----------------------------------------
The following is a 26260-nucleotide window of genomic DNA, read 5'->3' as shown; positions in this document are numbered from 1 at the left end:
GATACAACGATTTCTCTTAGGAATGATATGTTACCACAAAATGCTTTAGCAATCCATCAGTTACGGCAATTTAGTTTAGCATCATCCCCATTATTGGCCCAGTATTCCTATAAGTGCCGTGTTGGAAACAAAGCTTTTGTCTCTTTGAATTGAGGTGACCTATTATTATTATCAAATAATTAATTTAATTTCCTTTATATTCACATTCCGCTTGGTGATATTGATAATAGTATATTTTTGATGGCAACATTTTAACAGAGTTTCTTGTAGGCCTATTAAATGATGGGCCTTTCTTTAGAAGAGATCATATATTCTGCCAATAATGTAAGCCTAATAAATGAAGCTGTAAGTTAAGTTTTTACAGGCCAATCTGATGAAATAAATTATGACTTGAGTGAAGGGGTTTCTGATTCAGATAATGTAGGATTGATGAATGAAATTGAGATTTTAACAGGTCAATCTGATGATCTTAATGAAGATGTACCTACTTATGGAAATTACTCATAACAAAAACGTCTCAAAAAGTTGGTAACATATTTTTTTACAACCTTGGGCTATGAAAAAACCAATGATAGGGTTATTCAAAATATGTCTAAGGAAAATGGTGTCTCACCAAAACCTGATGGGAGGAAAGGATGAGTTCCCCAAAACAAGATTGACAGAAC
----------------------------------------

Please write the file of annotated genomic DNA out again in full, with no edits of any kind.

The following is a 26260-nucleotide window of genomic DNA, read 5'->3' as shown; positions in this document are numbered from 1 at the left end:
GATACAACGATTTCTCTTAGGAATGATATGTTACCACAAAATGCTTTAGCAATCCATCAGTTACGGCAATTTAGTTTAGCATCATCCCCATTATTGGCCCAGTATTCCTATAAGTGCCGTGTTGGAAACAAAGCTTTTGTCTCTTTGAATTGAGGTGACCTATTATTATTATCAAATAATTAATTTAATTTCCTTTATATTCACATTCCGCTTGGTGATATTGATAATAGTATATTTTTGATGGCAACATTTTAACAGAGTTTCTTGTAGGCCTATTAAATGATGGGCCTTTCTTTAGAAGAGATCATATATTCTGCCAATAATGTAAGCCTAATAAATGAAGCTGTAAGTTAAGTTTTTACAGGCCAATCTGATGAAATAAATTATGACTTGAGTGAAGGGGTTTCTGATTCAGATAATGTAGGATTGATGAATGAAATTGAGATTTTAACAGGTCAATCTGATGATCTTAATGAAGATGTACCTACTTATGGAAATTACTCATAACAAAAACGTCTCAAAAAGTTGGTAACATATTTTTTTACAACCTTGGGCTATGAAAAAACCAATGATAGGGTTATTCAAAATATGTCTAAGGAAAATGGTGTCTCACCAAAACCTGATGGGAGGAAAGGATGAGTTCCCCAAAACAAGATTGACAGAAC